### Accounts Receivable Turnover

Accounts Receivable Turnover measures the number of times we were able to convert our receivables over into cash. Higher turnoverNet Sales / Average Accounts Receivable

EXAMPLE - Sales are $ 480,000, the average receivable balance during the year was $ 40,000 and we have a $ 20,000 allowance for sales returns. Accounts Receivable Turnover is ($ 480,000 - $ 20,000) / $ 40,000 or 11.5. We were able to turn our receivables over 11.5 times during the year.

NOTE - We are assuming that all of our sales are credit sales; i.e. we do not have any significant cash sales.

### Days in Accounts Receivable

The Number of Days in Accounts Receivable is the average length of time required to collect our receivables. A low number of days is desirable. Days in Accounts Receivable is calculated as follows: 365 or 360 or 300 / Accounts Receivable TurnoverEXAMPLE - If we refer to our previous EXAMPLE and we base our calculation on the full calendar year, we would require 32 days on average to collect our receivables. 365 / 11.5 = 32 days.

### Inventory Turnover

Inventory Turnover is similar to accounts receivable turnover. We are measuring how many times did we turn our inventory over during the year. Higher turnover rates are desirable. A high turnover rate implies that management does not hold onto excess inventories and our inventories are highly marketable. Inventory Turnover is calculated as follows: Cost of Sales / Average InventoryEXAMPLE - Cost of Sales were $ 192,000 and the average inventory balance during the year was $ 120,000. The Inventory Turnover Rate is 1.6 or we were able to turn our inventory over 1.6 times during the year.

### Days in Inventory

Days in Inventory is the average number of days we held our inventory before a sale. A low number of inventory days is desirable. A high number of days implies that management is unable to sell existing inventory stocks. Days in Inventory is calculated as follows: 365 or 360 or 300 / Inventory TurnoverEXAMPLE - If we refer back to the previous EXAMPLE and we use the entire calendar year for measuring inventory, then on average we are holding our inventories 228 days before a sale. 365 / 1.6 = 228 days.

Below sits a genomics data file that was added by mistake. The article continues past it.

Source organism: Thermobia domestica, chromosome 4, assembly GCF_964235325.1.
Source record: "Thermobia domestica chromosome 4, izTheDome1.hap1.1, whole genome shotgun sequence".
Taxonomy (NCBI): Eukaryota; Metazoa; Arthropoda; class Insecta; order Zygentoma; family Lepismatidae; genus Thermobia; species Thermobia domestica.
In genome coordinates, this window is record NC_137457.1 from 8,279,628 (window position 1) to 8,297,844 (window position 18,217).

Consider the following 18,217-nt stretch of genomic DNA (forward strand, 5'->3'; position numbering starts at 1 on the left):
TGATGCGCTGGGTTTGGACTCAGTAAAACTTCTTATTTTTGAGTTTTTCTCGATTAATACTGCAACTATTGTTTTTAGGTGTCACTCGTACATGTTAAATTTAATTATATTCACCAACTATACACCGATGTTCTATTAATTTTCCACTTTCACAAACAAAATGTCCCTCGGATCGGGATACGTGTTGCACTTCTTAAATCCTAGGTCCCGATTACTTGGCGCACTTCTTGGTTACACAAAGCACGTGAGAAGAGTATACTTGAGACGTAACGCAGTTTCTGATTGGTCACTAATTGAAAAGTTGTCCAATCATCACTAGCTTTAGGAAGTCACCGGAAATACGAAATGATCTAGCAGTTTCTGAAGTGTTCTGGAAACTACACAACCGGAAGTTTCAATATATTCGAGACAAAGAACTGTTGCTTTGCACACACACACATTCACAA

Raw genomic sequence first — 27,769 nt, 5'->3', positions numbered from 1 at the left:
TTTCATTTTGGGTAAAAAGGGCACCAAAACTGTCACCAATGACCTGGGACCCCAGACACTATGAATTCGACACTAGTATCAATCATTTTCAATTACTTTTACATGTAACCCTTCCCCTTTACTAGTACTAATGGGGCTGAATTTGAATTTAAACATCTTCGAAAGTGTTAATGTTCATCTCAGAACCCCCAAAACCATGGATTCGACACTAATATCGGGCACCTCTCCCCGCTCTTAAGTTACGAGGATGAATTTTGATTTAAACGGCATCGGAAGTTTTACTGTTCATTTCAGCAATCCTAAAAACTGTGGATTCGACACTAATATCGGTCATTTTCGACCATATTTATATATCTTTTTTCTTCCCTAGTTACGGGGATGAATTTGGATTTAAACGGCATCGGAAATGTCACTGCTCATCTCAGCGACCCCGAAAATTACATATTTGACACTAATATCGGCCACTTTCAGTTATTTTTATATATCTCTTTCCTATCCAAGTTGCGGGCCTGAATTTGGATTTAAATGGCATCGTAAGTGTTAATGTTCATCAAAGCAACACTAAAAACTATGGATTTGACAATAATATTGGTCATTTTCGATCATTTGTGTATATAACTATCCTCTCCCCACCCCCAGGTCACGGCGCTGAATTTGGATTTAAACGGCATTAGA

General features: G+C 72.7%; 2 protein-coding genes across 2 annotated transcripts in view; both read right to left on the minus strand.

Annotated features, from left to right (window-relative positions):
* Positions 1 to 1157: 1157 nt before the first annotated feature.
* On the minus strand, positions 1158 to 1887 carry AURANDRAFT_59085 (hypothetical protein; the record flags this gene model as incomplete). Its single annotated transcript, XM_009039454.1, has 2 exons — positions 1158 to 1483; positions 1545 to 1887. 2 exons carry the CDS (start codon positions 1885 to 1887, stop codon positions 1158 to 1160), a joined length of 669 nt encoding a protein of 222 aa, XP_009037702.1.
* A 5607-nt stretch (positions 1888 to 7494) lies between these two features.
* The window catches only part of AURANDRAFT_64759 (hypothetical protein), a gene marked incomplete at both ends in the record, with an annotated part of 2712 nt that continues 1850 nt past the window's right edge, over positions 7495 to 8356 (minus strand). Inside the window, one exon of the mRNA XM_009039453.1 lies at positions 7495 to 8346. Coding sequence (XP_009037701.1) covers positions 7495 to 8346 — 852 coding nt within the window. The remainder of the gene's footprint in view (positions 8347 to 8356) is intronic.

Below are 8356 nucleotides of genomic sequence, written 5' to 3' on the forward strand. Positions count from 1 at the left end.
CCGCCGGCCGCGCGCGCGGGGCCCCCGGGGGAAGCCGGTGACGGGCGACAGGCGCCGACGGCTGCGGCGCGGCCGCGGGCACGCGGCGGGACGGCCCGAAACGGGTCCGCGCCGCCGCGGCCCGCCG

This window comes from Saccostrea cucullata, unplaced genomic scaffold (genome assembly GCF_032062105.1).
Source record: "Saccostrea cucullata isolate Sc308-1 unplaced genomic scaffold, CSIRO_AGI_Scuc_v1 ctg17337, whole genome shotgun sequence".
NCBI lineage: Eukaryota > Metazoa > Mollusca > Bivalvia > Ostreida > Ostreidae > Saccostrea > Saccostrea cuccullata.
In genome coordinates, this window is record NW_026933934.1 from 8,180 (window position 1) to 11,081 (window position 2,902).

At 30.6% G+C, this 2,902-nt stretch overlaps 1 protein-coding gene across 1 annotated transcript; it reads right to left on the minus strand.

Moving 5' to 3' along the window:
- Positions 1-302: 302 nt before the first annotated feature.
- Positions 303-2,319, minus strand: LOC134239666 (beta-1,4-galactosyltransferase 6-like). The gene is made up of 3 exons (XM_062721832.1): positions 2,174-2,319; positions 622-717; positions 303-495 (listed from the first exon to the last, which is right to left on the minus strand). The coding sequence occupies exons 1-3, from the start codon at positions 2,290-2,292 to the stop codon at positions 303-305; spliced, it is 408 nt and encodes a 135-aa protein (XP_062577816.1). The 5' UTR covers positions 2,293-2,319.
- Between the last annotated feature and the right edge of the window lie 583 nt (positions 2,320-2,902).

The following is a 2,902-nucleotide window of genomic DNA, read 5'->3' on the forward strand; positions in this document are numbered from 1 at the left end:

### Operating Cycle

Now that we have calculated the number of days for receivables and the number of days for inventory, we can estimate our operating cycle.Operating Cycle = Number of Days in Receivables + Number of Days in Inventory.

In our previous EXAMPLEs, this would be 32 + 228 = 260 days. So on average, it takes us 260 days to generate cash from our current assets. If we look back at our Current Ratio, we found that we had 2.5 times more current assets than current liabilities. We now want to compare our Current Ratio to our Operating Cycle. Our turnover within the Operating Cycle is 365 / 260 or 1.40. This is lower than our Current Ratio of 2.5. This indicates that we have additional assets to cover the turnover of current assets into cash. If our current ratio were below that of the Operating Cycle Turnover Rate, this would imply that we do not have sufficient current assets to cover current liabilities within the Operating Cycle. We may have to borrow short-term to pay our expenses.

### Capital Turnover

One final turnover ratio that we can calculate is Capital Turnover. Capital Turnover measures our ability to turn capital over into sales. Remember, we have two sources of capital: Debt and Equity. Capital Turnover is calculated as follows:Net Sales / Interest Bearing Debt + Shareholders Equity

EXAMPLE - Net Sales are $ 460,000, we have $ 50,000 in Debt and $ 200,000 of Equity. Capital Turnover is $ 460,000 / ($ 50,000 + $ 200,000) = 1.84. For each $ 1.00 of capital invested (both debt and equity), we are able to generate $ 1.84 in sales.

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